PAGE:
How Do PDF Sewing Patterns Work?
PDF sewing patterns are “regular” sewing patterns created in a digital file. What this means is that you can be sitting in the comfort of your own home with your robe and slippers on, decide to make a project, and simply print the pattern from your standard, at-home printer. There’s no need to ever walk into a store.
How To Print Pdf Sewing Patterns
When you purchase a Pdf sewing pattern, you will never receive anything in the mail either. Instead, once the order is complete, you’ll get an email with the file attachment or be redirected to a page where you can download the file.
Usually, the file is super-simple to open. After it’s clicked, a screen will pop up to review and print it. I recommend saving the file in a designated space in your computer to print again in the future if needed.
Before actually printing the file, check your printer settings. Be sure to unclick the “fit to page” box or click the “actual size” box if your printer has one. The reason for this is that you don’t want to scale or resize the sewing pattern. It would alter the eventual fit of your entire project.
To be sure this doesn’t happen and make your patterns fail proof, most files have a measurement square on the first page.
When you are ready to print, only print the very first page first. This way, you can take your ruler to the measurement square and be sure it’s printing correctly. It can be such a headache to print an entire file only to print it again with the correct settings. If your measurement square is off, go back to your printer settings and be sure to unclick “fit to page” before you try again.
Once you know your printer settings are correct, it’s time to print the rest of the file.
How To Use Pdf Sewing Patterns
Now, your pdf sewing pattern looks like a pile of printer paper. How can this possibly make a full-size pattern?
This is where you get to assemble the pages together.
How To Assemble A Pdf Sewing Pattern
Each page in a pdf sewing pattern has a number, letter, or other simple code to guide you through how to assemble the pages. I label my patterns from ModernSewingPatterns.com with a light (but large) page number in the background of each page to make it simple to determine the order.
Each page also has a small notch, triangle, or other marking at the perimeter of your sewing pattern. These small notches are made to be lined up to create a seamless, easy-to-follow sewing pattern.
As you get your sewing pages in order, you should notice a thin box surrounding each page of your pattern. This is to outline the sewing pattern itself and accommodate the un-printable space around the border from your printer. The border of each printed page can be trimmed off to make your sewing pattern fit together flawlessly.
Personally, I like trimming just the bottom and the right side of each printed page. This allows me to overlap the sewing pattern pages and tape them together easier.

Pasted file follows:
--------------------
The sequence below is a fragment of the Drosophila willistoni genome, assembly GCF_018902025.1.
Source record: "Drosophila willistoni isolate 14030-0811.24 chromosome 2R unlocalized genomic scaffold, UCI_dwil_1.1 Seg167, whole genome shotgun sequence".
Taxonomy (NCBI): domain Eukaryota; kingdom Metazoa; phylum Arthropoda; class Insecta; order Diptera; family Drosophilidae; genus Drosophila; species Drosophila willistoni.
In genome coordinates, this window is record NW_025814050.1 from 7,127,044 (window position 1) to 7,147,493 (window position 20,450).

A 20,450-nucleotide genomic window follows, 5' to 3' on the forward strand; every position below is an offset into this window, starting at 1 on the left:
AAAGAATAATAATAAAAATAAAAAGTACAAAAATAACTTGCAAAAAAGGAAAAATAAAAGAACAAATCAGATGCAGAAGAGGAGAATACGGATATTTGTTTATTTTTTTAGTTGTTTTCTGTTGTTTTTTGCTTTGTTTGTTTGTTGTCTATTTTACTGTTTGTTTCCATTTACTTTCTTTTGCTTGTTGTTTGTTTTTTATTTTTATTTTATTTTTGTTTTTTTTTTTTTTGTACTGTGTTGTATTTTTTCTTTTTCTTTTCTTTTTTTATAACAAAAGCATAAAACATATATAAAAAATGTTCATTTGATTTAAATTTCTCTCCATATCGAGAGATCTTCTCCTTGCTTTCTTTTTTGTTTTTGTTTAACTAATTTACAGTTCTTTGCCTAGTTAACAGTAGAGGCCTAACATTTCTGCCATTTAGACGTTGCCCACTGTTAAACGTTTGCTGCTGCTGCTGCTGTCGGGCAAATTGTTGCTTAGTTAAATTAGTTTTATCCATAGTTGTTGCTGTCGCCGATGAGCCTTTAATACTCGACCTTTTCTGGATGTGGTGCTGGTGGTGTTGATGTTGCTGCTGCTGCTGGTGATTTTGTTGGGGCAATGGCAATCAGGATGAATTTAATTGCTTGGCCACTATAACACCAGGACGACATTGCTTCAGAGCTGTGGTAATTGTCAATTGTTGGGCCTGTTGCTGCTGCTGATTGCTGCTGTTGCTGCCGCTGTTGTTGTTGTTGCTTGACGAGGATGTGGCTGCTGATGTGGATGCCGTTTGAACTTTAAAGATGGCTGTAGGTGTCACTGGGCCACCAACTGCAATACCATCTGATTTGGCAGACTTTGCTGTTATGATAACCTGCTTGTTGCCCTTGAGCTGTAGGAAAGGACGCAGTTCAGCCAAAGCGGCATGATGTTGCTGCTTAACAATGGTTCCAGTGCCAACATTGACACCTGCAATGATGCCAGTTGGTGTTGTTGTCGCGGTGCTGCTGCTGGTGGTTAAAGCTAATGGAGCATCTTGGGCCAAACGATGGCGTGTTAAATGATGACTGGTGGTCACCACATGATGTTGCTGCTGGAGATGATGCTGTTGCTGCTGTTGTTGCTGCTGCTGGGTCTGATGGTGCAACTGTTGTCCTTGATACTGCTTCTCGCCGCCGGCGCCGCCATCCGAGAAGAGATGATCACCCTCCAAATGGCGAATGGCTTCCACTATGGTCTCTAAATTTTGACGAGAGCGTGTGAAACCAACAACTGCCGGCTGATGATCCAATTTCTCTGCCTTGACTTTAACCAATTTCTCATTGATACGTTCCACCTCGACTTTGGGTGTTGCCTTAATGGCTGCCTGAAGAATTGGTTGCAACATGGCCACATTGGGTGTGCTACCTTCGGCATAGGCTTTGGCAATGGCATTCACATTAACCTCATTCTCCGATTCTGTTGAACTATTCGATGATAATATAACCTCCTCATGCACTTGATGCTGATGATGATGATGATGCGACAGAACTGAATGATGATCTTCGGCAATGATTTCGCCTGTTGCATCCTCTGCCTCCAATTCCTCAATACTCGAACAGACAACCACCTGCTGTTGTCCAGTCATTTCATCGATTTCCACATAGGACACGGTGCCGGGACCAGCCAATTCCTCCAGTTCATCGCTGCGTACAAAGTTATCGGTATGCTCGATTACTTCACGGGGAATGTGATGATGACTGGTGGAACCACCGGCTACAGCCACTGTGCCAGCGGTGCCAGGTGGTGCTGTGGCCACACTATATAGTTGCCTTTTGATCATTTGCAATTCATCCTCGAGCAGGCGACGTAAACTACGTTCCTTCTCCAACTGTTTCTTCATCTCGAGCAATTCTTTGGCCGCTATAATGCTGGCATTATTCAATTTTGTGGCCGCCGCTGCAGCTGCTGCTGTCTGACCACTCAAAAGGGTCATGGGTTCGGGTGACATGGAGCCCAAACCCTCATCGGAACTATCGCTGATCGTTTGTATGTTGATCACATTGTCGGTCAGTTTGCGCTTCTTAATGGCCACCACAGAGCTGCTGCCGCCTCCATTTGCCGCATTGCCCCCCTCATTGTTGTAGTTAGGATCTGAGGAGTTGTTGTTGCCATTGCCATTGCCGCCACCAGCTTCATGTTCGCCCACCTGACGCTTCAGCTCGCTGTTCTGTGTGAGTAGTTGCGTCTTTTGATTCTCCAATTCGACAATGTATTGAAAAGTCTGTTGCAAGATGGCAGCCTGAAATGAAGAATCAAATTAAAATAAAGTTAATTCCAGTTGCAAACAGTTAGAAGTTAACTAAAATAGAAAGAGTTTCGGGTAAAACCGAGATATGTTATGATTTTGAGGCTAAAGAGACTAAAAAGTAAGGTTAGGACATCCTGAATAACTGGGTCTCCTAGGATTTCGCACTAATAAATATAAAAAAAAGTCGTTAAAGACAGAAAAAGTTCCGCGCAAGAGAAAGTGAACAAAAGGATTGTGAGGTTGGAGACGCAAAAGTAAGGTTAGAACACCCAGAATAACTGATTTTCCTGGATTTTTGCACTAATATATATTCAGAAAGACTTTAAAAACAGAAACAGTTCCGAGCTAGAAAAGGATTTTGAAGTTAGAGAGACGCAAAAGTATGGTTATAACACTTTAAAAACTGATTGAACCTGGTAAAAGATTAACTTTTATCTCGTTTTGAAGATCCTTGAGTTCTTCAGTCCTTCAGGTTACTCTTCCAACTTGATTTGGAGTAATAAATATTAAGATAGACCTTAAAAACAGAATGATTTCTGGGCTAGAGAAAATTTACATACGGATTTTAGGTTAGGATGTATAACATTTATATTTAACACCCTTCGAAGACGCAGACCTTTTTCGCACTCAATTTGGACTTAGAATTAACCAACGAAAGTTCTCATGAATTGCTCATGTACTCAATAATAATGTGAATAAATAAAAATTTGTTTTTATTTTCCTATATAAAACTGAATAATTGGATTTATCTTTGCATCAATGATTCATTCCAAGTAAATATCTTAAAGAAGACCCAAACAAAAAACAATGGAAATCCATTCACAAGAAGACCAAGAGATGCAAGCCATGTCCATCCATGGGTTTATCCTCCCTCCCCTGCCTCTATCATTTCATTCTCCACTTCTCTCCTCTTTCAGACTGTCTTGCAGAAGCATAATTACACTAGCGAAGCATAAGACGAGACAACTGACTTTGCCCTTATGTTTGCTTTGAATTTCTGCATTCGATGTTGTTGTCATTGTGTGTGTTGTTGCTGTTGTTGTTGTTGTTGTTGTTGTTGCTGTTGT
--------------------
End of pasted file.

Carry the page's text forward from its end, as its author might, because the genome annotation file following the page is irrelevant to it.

Once your pattern pages are taped together at the notches, take a quick look at your pattern before you cut it out. Are there pattern pieces that will need to be taped before you begin cutting? Make sure all your pieces are taped to the page next to it within the sewing pattern itself.
Now it’s time to cut! Use regular paper scissors to cut out your sewing pattern the way you would a regular pattern. If your project comes in different sizes, there should be a size key on the same page as your measurement key to follow along.
Benefits & Helpful Tools
I recommend leaving the sewing pattern instructions on your computer and pulling them up alongside your workspace if you can. Not only does this save paper, it alos gives you all the extra benefits in using a pdf sewing pattern. Often, instructions come with clickable links to video sew-alongs, detailed techniques, and clarification on tricky steps.
If the instructions file is a seperate download than your sewing pattern itself, I save it in the same folder on my computer for easy reference.
How To Store Your Patterns
After you’ve created your project and are happy with the results, it’s time to clean up! Keeping your pdf sewing patterns organized is really simple. I like to use a standard manilla envelope because the larger size accommodates bulkier sewing patterns (they are printed on printer paper and not tissue after all) and slide all of the pattern pieces inside.
Then, print the first page of the instructions or other page that contains an image of the finished project. I like printing this page in color but it’s really your preference.
Next, tape the page to the front of your manilla envelope by surrounding the perimeter of your page with tape. This keeps everything in place and prevents tearing once it’s in storage.
I love how crisp and organized the manilla envelopes look and how easily they stand up on their own in a filing cabinet. When I’m ready to start a new project, everything is perfectly organized and I can flip through my patterns easily.
Since the instructional files are all stored on my computer, I can easily pull them up as well since they are saved in a folder specifically created to organize my pdf sewing patterns.
I really hope this resource guide answered all of your questions when it comes to printing, using, and storing your pdf sewing patterns. If there is anything I forgot to cover, please let me know in the comments below and I would be happy to help!
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